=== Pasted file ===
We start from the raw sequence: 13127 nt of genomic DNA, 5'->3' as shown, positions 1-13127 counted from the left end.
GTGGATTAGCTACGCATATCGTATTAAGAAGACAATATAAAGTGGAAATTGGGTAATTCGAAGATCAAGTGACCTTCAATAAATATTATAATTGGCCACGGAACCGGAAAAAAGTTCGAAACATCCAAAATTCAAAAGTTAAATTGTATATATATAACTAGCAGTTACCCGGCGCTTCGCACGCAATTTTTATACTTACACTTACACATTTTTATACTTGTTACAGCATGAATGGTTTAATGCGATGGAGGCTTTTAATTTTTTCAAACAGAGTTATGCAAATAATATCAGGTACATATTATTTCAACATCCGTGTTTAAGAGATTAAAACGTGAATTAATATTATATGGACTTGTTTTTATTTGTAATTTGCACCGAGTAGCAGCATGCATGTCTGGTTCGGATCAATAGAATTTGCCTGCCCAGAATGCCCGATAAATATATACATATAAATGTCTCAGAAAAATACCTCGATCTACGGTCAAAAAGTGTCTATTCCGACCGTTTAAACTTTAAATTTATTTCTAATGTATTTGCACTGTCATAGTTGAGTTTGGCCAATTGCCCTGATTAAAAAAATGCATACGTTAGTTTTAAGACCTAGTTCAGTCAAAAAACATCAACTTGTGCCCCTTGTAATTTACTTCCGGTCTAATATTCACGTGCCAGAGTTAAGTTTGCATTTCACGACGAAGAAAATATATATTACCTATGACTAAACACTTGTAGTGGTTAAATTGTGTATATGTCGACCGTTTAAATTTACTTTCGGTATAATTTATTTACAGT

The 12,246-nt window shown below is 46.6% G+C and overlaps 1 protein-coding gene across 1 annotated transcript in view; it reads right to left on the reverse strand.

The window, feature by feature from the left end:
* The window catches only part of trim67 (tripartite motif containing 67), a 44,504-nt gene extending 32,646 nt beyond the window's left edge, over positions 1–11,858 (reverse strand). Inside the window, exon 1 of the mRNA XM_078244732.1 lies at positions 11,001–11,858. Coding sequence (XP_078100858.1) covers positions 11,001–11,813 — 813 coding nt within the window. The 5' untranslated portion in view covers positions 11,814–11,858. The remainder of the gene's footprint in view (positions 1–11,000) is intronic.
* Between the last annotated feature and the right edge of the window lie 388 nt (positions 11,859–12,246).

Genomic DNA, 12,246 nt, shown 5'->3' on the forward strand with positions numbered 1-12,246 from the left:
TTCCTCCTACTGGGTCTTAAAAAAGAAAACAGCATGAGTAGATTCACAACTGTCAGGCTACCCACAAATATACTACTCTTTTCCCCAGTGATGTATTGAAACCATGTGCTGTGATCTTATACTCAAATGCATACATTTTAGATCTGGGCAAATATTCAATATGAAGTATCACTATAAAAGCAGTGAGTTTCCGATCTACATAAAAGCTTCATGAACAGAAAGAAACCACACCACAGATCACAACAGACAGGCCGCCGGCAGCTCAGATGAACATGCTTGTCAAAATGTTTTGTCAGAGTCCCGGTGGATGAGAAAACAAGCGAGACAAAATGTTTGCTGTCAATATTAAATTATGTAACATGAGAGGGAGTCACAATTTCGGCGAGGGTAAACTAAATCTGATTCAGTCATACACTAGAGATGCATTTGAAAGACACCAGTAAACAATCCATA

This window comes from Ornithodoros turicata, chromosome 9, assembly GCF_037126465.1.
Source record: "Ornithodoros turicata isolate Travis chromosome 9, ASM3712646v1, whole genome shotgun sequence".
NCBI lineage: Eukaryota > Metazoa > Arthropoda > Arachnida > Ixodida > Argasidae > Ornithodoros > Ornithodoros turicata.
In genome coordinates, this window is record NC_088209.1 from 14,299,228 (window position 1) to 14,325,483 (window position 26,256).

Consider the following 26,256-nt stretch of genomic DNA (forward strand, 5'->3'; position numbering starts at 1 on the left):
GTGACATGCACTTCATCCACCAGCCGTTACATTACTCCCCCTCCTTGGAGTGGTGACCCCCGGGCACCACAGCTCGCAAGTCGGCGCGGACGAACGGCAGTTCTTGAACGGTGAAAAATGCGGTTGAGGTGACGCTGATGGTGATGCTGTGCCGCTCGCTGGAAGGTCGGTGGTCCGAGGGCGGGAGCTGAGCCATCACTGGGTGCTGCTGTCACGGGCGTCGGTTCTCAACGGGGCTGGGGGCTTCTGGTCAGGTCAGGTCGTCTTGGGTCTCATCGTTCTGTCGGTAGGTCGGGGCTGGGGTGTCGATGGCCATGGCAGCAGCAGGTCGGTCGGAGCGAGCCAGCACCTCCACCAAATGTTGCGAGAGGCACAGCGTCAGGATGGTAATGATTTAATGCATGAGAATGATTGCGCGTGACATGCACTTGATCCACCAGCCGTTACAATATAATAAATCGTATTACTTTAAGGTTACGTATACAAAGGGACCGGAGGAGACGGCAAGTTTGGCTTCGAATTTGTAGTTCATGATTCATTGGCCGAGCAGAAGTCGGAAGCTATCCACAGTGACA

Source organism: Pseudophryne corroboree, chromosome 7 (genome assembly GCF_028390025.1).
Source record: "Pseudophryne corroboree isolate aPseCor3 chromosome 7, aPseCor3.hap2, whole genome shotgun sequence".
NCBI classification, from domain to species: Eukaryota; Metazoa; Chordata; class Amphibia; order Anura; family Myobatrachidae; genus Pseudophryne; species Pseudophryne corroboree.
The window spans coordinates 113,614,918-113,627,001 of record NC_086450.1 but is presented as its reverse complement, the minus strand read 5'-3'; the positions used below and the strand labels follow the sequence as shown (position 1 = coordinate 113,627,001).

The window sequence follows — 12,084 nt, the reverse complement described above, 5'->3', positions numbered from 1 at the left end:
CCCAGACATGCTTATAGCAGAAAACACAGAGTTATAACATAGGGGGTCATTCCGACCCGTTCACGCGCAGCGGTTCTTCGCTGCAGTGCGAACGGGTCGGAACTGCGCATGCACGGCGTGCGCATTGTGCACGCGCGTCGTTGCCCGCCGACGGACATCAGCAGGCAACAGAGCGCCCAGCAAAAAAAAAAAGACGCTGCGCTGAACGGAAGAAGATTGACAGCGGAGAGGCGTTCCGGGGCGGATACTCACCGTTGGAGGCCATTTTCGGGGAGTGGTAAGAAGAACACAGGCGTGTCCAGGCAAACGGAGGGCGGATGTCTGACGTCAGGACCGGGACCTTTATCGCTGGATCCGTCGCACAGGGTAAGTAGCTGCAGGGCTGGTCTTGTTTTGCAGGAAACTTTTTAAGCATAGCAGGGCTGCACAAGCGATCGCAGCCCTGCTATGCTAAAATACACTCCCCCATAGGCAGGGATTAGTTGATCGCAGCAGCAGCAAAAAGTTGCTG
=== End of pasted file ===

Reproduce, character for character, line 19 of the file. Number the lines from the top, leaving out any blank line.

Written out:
The window sequence follows — 12,084 nt, the reverse complement described above, 5'->3', positions numbered from 1 at the left end: